Alopecia areata (AA) is an autoimmune disease typified by nonscarring hair loss with a variable clinical course. In this study, we conducted whole genome gene expression analysis of 96 human scalp skin biopsy specimens from AA or normal control subjects. Based on gene expression profiling, samples formed distinct clusters based on the presence or absence of disease as well as disease phenotype (patchy disease compared with alopecia totalis or universalis). Differential gene expression analysis allowed us to robustly demonstrate graded immune activity in samples of increasing phenotypic severity and generate a quantitative gene expression scoring system that classified samples based on interferon and cytotoxic T lymphocyte immune signatures critical for disease pathogenesis.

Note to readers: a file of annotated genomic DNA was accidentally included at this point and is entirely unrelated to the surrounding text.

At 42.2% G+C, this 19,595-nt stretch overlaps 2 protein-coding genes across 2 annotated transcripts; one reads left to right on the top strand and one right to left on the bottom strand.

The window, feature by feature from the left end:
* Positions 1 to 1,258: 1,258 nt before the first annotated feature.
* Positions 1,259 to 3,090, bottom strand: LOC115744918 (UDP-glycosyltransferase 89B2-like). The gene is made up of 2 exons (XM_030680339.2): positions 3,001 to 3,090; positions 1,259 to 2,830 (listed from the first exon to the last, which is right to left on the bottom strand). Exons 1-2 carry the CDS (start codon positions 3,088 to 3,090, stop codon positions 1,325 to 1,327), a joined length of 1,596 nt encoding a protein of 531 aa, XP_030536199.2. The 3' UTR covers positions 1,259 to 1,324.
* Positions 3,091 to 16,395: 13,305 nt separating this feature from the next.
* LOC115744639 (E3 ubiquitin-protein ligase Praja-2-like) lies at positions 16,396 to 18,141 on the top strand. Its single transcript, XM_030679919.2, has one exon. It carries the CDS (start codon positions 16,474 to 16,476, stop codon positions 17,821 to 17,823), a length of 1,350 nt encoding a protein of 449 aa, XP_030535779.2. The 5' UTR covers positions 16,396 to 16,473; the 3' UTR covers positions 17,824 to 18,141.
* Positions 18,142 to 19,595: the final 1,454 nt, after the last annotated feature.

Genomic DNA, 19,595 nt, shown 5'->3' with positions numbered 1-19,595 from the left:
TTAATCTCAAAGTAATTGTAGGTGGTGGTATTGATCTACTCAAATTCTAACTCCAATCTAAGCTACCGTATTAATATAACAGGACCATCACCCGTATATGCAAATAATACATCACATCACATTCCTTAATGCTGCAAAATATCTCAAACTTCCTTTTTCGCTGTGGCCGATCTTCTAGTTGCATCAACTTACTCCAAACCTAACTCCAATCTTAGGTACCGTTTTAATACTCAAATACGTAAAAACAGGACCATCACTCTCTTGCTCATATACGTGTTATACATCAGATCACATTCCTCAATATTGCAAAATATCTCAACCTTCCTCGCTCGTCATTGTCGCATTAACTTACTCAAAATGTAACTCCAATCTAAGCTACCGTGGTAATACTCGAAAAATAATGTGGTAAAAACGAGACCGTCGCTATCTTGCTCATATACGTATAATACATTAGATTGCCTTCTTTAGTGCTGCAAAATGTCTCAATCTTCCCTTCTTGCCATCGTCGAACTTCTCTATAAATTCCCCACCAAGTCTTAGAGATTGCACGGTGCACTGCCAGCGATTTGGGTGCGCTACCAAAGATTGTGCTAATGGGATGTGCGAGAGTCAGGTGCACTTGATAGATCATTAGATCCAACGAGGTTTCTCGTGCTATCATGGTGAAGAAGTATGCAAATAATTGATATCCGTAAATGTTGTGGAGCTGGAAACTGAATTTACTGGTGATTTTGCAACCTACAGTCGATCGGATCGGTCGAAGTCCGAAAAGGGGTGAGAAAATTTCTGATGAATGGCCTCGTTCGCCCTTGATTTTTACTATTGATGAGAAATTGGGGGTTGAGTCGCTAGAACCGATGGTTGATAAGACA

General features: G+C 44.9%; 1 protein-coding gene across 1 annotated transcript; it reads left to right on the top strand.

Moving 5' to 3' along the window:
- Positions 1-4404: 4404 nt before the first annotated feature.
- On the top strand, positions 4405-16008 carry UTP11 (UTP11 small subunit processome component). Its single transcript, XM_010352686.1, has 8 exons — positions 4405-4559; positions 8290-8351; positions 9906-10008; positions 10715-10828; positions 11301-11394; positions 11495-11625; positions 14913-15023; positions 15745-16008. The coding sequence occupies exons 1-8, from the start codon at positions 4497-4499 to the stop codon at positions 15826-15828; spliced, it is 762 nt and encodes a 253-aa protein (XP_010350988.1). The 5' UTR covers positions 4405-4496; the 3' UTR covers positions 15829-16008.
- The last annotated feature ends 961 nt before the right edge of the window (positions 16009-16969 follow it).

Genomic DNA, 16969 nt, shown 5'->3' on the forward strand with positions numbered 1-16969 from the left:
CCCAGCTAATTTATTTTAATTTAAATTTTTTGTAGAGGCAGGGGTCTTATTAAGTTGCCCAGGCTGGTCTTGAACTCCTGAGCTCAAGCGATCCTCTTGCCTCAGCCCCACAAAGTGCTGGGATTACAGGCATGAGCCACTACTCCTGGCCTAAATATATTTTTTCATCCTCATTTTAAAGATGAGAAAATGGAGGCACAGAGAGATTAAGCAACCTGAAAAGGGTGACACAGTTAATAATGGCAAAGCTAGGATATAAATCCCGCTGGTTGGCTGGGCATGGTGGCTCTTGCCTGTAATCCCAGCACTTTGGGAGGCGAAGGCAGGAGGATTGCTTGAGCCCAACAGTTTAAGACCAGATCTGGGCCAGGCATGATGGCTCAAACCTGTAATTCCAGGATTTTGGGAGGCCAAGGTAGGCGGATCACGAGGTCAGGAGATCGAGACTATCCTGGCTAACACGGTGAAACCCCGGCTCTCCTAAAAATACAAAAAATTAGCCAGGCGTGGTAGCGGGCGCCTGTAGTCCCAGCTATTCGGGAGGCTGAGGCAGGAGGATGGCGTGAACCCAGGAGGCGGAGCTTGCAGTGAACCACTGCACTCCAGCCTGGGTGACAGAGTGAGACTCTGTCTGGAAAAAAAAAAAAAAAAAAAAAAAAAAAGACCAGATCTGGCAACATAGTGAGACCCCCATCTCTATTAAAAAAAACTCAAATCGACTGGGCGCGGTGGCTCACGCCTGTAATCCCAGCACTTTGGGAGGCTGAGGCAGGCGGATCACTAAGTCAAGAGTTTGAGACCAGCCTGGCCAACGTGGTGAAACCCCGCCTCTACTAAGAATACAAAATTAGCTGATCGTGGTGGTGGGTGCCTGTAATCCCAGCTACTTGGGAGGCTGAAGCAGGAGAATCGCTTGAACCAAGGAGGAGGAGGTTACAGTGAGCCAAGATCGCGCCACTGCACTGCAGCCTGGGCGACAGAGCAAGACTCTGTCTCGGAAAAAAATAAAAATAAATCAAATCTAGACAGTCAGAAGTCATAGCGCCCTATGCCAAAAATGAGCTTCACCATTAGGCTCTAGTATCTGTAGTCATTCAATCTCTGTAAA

Bibliographical noteFunding Information:
This work was supported in part by US Public Health Service National Institutes of Health NIAMS grants R01AR056016 (to AMC), R21AR061881 (to AMC and RC), U01AR067173 (to AMC) and P30AR044535 (the Columbia University Skin Disease Research Center), as well as the Locks of Love Foundation and the Alopecia Areata Initiative . JEC and JCC are supported by the T32GM082771 Medical Genetics Training Grant (issued to AMC). AJ is supported by a NIAMS grant ( K08AR069111 ), a Physician Scientist Career Development Award from the Dermatology Foundation, the Louis V. Gerstner Jr Scholars Program, and the Irving Scholars Program from the Irving Institute for Clinical and Translational Research at the Columbia University Medical Center.
© 2016 The Authors.
- Alopecia areata